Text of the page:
Another factor in favor of single-WikiProject collaborations is the process for selecting a new article to collaborate on: Editors whose articles aren't chosen for collaboration may give up, while editors who do continue to push for a particular article to be the subject of the collaboration may find that when it's chosen, hardly anyone else wants to work on it. Drawing participation from a single WikiProject can minimize or compensate for such problems, since project members have a high interest level, and new members are always joining.
Creating a New Collaboration
The process for starting a new collaboration is basically to create a new page with details about what you have in mind, and then advertise it. You'll find full details in the "Creating a new collaboration" section at Wikipedia:Collaborations.
Given the challenges of keeping the interest of editors, think twice before creating a collaboration outside a WikiProject. Rather, if you're a member of a WikiProject, test out the waters by posting a note on the talk page of that project. If you get only one or two other editors who show interest, perhaps you can collaborate informally, and try again in a few months, when you can point to a couple of successes.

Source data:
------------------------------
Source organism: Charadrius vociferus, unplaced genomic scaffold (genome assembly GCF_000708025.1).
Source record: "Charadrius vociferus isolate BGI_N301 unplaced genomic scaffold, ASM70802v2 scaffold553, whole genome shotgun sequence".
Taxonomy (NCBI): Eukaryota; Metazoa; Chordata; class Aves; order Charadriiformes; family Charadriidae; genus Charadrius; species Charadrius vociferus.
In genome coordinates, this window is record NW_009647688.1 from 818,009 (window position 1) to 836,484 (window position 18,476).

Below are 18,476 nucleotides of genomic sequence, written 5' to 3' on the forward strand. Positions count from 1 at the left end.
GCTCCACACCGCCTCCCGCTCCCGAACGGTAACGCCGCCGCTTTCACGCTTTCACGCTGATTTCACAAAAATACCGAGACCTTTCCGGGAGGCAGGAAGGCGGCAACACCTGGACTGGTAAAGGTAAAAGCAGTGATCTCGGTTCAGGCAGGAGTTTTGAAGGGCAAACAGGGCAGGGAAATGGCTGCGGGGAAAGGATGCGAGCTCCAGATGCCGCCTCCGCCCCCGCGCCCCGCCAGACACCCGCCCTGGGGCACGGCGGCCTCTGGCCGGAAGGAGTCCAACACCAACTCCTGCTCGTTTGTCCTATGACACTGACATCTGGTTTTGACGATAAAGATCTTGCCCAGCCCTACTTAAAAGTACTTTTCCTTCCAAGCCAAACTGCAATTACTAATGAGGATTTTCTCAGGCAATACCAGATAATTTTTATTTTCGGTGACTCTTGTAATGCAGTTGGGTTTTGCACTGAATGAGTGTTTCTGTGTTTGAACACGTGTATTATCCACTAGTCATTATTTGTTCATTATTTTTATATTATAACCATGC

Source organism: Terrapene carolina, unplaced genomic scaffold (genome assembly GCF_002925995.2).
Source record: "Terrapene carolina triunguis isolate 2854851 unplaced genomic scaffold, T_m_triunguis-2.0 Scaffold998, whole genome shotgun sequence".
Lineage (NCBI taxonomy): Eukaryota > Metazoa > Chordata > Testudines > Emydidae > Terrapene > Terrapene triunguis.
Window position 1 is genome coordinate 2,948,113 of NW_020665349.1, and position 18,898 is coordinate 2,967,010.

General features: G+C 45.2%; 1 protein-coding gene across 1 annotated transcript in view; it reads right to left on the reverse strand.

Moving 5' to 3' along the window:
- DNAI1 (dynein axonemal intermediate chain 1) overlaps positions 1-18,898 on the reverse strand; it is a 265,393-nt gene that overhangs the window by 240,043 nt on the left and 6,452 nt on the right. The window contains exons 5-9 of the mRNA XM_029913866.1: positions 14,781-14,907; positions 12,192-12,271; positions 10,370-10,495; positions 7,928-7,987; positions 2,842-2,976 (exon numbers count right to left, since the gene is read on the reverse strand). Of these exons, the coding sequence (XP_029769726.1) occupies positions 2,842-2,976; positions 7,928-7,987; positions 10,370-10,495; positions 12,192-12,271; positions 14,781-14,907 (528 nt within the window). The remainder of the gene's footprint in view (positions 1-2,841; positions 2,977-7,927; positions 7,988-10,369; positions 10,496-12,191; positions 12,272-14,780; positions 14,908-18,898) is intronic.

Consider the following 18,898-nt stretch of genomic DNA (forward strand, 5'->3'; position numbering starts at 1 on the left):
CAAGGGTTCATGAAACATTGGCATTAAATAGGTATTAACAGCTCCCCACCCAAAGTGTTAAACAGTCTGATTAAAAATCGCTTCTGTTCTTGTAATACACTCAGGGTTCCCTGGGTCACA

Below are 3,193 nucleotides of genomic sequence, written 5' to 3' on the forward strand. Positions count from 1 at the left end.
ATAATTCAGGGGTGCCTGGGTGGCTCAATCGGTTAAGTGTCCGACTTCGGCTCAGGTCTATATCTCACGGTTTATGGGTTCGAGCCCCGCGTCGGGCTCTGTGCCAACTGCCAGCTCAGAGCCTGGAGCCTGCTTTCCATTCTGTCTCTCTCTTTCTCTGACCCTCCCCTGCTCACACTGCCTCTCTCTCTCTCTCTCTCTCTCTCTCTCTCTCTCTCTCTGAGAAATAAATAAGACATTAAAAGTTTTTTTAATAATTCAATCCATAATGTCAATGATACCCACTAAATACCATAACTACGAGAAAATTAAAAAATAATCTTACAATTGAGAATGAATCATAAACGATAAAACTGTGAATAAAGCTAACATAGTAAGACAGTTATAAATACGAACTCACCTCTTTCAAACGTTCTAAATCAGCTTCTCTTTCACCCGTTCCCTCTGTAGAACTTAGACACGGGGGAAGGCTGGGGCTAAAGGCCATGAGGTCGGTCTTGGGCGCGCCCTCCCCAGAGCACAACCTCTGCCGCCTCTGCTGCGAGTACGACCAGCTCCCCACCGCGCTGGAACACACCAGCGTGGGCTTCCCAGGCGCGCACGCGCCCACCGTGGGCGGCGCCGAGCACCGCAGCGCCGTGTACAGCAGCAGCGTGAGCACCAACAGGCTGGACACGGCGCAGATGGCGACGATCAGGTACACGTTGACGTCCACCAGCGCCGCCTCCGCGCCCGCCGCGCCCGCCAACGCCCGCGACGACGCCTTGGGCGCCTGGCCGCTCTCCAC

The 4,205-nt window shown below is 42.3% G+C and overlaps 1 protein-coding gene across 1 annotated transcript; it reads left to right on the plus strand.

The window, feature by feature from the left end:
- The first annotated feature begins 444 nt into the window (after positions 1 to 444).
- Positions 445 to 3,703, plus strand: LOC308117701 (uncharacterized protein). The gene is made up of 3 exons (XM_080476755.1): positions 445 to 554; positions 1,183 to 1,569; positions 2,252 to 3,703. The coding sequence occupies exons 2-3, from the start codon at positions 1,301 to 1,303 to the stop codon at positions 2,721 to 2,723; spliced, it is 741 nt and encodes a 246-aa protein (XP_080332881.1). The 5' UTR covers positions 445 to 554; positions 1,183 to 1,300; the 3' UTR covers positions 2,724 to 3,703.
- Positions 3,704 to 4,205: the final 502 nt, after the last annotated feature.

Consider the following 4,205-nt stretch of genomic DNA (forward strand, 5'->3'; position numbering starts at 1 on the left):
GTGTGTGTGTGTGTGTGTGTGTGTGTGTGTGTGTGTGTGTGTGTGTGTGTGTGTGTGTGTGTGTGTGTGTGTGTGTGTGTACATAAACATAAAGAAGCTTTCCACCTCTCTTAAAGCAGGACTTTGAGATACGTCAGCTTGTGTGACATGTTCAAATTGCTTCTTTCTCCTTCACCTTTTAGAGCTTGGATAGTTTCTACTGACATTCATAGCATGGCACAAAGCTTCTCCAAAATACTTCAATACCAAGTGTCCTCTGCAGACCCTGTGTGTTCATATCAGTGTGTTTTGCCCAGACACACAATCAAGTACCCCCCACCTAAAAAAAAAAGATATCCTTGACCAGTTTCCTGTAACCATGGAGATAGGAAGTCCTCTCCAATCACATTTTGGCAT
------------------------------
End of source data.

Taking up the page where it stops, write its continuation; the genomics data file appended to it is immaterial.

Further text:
You might want to start a new collaboration as a monthly thing, rather than weekly. That gives you and the other editors more time to make progress. Also, you might want to focus on articles that are relatively short, and not the subject of any ongoing editing battles. That increases the chances of substantial results.
Less Formal Working Groups
If you've been reading your way steadily through this book, you probably already have a good sense that there are no absolute rules in a lot of Wikipedia areas. Groups of editors working together is one of those areas. Such activities can be much less formal than WikiProjects and ongoing, listed collaborations.